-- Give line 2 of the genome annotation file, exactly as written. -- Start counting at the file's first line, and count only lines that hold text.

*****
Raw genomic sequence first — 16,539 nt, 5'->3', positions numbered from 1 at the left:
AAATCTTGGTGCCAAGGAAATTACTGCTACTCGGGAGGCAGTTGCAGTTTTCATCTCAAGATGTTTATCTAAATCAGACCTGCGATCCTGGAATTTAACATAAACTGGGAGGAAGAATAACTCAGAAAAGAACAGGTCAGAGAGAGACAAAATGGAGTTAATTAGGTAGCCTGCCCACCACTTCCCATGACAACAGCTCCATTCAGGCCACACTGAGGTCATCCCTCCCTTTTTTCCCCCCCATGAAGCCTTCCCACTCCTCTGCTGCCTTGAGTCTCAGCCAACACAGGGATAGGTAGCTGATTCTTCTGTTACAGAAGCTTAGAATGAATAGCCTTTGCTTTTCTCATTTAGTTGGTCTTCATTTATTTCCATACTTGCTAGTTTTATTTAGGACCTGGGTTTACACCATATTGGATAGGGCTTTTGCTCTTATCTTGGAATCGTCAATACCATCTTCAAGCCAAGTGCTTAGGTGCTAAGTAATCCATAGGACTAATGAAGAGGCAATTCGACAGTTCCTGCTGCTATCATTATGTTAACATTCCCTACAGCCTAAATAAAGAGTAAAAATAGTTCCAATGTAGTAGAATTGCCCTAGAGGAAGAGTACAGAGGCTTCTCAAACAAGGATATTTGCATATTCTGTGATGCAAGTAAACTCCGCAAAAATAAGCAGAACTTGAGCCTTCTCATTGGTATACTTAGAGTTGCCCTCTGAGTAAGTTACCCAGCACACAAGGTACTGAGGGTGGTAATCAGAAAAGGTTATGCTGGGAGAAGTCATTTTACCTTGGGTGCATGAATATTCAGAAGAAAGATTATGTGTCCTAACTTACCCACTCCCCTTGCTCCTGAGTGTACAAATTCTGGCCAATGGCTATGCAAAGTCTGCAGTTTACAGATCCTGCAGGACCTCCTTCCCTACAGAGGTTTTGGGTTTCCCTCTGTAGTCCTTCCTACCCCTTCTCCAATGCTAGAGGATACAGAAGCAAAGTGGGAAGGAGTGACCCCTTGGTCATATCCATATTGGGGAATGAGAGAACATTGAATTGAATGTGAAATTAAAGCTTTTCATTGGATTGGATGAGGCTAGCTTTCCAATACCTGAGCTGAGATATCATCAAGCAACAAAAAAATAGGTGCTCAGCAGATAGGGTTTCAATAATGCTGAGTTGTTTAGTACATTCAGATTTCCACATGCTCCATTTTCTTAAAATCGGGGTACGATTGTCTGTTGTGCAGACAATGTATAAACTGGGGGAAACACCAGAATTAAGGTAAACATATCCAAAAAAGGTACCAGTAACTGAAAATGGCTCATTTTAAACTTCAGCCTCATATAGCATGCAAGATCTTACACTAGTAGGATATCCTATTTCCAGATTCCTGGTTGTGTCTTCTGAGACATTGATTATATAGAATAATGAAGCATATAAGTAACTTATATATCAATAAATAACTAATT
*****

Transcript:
AAATCTTGGTGCCAAGGAAATTACTGCTACTCGGGAGGCAGTTGCAGTTTTCATCTCAAGATGTTTATCTAAATCAGACCTGCGATCCTGGAATTTAACATAAACTGGGAGGAAGAATAACTCAGAAAAGAACAGGTCAGAGAGAGACAAAATGGAGTTAATTAGGTAGCCTGCCCACCACTTCCCATGACAACAGCTCCATTCAGGCCACACTGAGGTCATCCCTCCCTTTTTTCCCCCCCATGAAGCCTTCCCACTCCTCTGCTGCCTTGAGTCTCAGCCAACACAGGGATAGGTAGCTGATTCTTCTGTTACAGAAGCTTAGAATGAATAGCCTTTGCTTTTCTCATTTAGTTGGTCTTCATTTATTTCCATACTTGCTAGTTTTATTTAGGACCTGGGTTTACACCATATTGGATAGGGCTTTTGCTCTTATCTTGGAATCGTCAATACCATCTTCAAGCCAAGTGCTTAGGTGCTAAGTAATCCATAGGACTAATGAAGAGGCAATTCGACAGTTCCTGCTGCTATCATTATGTTAACATTCCCTACAGCCTAAATAAAGAGTAAAAATAGTTCCAATGTAGTAGAATTGCCCTAGAGGAAGAGTACAGAGGCTTCTCAAACAAGGATATTTGCATATTCTGTGATGCAAGTAAACTCCGCAAAAATAAGCAGAACTTGAGCCTTCTCATTGGTATACTTAGAGTTGCCCTCTGAGTAAGTTACCCAGCACACAAGGTACTGAGGGTGGTAATCAGAAAAGGTTATGCTGGGAGAAGTCATTTTACCTTGGGTGCATGAATATTCAGAAGAAAGATTATGTGTCCTAACTTACCCACTCCCCTTGCTCCTGAGTGTACAAATTCTGGCCAATGGCTATGCAAAGTCTGCAGTTTACAGATCCTGCAGGACCTCCTTCCCTACAGAGGTTTTGGGTTTCCCTCTGTAGTCCTTCCTACCCCTTCTCCAATGCTAGAGGATACAGAAGCAAAGTGGGAAGGAGTGACCCCTTGGTCATATCCATATTGGGGAATGAGAGAACATTGAATTGAATGTGAAATTAAAGCTTTTCATTGGATTGGATGAGGCTAGCTTTCCAATACCTGAGCTGAGATATCATCAAGCAACAAAAAAATAGGTGCTCAGCAGATAGGGTTTCAATAATGCTGAGTTGTTTAGTACATTCAGATTTCCACATGCTCCATTTTCTTAAAATCGGGGTACGATTGTCTGTTGTGCAGACAATGTATAAACTGGGGGAAACACCAGAATTAAGGTAAACATATCCAAAAAAGGTACCAGTAACTGAAAATGGCTCATTTTAAACTTCAGCCTCATATAGCATGCAAGATCTTACACTAGTAGGATATCCTATTTCCAGATTCCTGGTTGTGTCTTCTGAGACATTGATTATATAGAATAATGAAGCATATAAGTAACTTATATATCAATAAATAACTAATT